May 2003 Issue
Management Strategies & Tips
By Jan Norton
The other day, someone asked me
something that I knew I couldn’t answer, but I was sure that I knew someone who
could. This colleague was amused by my ragged, eclectic, self-made phone book,
but hey – it works for me. If you’re in the mood for late spring cleaning, or if
you’re trying to organize yourself prior to a well-deserved summer break,
perhaps you would find my method (or madness) useful.
I keep a three-ring binder as my professional phone book. In one section, I have
twelve 8 ˝ by 11” plastic pages. Each page is divided into ten little pockets
big enough to hold a business card, and you can put cards on both sides of each
page, so a single page holds up to 20 cards. These sheets were not expensive,
and I’ve found it much easier to maintain than my old Rolodex-type of card
organizer. I keep the cards in alphabetical order with one letter per page until
the very end, where one page has both W and X, and another both Y and Z.
When I come back from meetings and conferences with business cards, I just add
them to my pages. Often the card has a request or question written on the back,
and so I take care of those before storing the card. If there’s no question or
request, I usually jot a note on the back about who the person is, why I wanted
to have his/her business card, and when/where we connected. These come in VERY
handy when I’m looking for someone to help me out with a question or task. When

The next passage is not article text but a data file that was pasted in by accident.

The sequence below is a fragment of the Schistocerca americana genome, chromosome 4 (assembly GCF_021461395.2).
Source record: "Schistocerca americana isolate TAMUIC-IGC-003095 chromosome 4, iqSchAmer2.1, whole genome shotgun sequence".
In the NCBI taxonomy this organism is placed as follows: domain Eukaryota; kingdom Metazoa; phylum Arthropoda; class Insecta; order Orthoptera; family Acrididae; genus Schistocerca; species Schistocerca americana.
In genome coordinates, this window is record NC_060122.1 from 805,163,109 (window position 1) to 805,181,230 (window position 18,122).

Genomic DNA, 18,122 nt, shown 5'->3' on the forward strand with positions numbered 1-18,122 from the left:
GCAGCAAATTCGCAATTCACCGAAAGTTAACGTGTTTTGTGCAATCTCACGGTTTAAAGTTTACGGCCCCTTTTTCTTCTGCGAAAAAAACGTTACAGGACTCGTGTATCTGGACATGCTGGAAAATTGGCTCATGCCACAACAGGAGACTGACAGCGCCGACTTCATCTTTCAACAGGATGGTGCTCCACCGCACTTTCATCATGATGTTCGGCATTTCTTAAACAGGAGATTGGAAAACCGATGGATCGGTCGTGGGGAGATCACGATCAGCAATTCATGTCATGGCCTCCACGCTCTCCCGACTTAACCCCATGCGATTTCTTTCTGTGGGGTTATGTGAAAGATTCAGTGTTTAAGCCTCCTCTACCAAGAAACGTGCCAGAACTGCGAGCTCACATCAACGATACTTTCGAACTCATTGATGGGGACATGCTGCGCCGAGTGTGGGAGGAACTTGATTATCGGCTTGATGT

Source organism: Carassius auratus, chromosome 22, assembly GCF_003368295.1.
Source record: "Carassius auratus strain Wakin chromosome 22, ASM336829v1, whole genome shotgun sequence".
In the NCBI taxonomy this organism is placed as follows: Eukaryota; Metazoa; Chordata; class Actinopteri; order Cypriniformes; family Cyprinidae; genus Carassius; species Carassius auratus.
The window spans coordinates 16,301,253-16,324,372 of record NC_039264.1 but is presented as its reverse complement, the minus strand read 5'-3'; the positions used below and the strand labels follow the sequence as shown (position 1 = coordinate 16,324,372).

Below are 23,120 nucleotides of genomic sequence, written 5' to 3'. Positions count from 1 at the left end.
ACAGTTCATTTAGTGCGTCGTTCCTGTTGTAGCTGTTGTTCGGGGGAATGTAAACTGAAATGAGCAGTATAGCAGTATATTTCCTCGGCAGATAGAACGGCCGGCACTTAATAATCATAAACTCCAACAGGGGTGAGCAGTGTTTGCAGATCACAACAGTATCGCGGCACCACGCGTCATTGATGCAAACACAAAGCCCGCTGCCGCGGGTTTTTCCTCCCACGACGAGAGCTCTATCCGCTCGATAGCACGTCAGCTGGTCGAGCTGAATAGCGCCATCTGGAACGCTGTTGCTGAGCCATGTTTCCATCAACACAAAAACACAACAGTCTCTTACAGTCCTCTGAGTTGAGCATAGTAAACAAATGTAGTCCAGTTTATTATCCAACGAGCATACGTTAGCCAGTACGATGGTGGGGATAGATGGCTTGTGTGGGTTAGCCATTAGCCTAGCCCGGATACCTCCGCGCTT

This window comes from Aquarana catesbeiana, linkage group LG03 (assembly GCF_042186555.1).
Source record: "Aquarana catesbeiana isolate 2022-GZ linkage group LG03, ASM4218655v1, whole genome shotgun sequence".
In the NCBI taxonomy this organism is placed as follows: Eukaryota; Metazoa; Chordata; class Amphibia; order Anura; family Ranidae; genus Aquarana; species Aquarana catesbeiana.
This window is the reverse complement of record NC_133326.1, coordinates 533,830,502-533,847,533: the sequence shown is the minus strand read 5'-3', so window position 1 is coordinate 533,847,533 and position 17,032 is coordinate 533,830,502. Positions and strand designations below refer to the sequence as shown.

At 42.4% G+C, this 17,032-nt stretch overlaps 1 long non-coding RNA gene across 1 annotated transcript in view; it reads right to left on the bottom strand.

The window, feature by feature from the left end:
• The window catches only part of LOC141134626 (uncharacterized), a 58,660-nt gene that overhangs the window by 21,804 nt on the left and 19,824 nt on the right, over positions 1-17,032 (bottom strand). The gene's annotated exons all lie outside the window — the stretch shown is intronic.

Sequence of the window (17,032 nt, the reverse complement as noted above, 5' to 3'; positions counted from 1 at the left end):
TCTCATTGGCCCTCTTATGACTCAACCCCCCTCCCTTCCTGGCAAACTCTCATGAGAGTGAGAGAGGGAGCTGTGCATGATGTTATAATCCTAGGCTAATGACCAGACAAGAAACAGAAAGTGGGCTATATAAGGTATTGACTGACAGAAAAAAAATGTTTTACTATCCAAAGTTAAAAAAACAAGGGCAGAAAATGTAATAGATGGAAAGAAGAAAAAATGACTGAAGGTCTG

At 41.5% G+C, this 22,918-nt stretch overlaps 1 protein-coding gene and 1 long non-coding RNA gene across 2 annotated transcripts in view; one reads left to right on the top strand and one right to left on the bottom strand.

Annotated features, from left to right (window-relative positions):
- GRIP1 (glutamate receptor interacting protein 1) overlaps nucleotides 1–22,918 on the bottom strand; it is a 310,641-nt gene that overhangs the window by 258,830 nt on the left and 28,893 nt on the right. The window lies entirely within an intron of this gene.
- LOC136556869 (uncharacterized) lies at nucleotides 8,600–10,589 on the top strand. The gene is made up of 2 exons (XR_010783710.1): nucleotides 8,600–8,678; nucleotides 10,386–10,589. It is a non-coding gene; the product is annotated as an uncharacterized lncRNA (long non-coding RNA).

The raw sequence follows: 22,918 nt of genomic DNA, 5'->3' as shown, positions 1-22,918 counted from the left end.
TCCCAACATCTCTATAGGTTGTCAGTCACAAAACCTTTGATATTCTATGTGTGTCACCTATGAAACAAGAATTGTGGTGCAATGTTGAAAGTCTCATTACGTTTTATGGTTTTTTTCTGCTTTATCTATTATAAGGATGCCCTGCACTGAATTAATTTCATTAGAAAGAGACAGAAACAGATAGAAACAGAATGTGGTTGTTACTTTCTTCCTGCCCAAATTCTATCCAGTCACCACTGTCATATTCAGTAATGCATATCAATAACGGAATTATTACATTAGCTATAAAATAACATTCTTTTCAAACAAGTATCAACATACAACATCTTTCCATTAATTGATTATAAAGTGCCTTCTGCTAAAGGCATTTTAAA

I get a newer card for someone, I add it to or replace the old card.
The second section contains lists of participants from conferences. Not all
organizations provide such things, but if they do, this may be a way to make
them useful. I know that the participant lists from my regional CRLA group has
been helpful on many occasions. I just tear the lists out of the program or undo
the staple, punch ‘em, and pop the pages into the binder.
The third section is a little more miscellaneous. It contains the lists of
presenters at various conferences. There are pages from organization newsletters
with the contact information for national officers, special interest group
leaders, and other membership groupings. At one time, when I had more energy
and/or idealism, I kept the lists published in the local paper of the area
legislators with their addresses and phone numbers. At the very back, there’s a
pocket page where I can stash little scraps with names and numbers and notes
that may or may not ever see daylight again.
Perhaps reading this column has been a waste of time for you because you are
super organized, super connected, and super smart at using the Web to find the
kinds of information for which I still use paper. If so, I do apologize. But
perhaps I’m not alone in my ragged attempts to stay on top of paper that I want
to keep – somewhere, somehow – without letting it take over my office or hide in
mysteriously labeled files.
Questions or comments? Discuss this
article with the author or with other readers by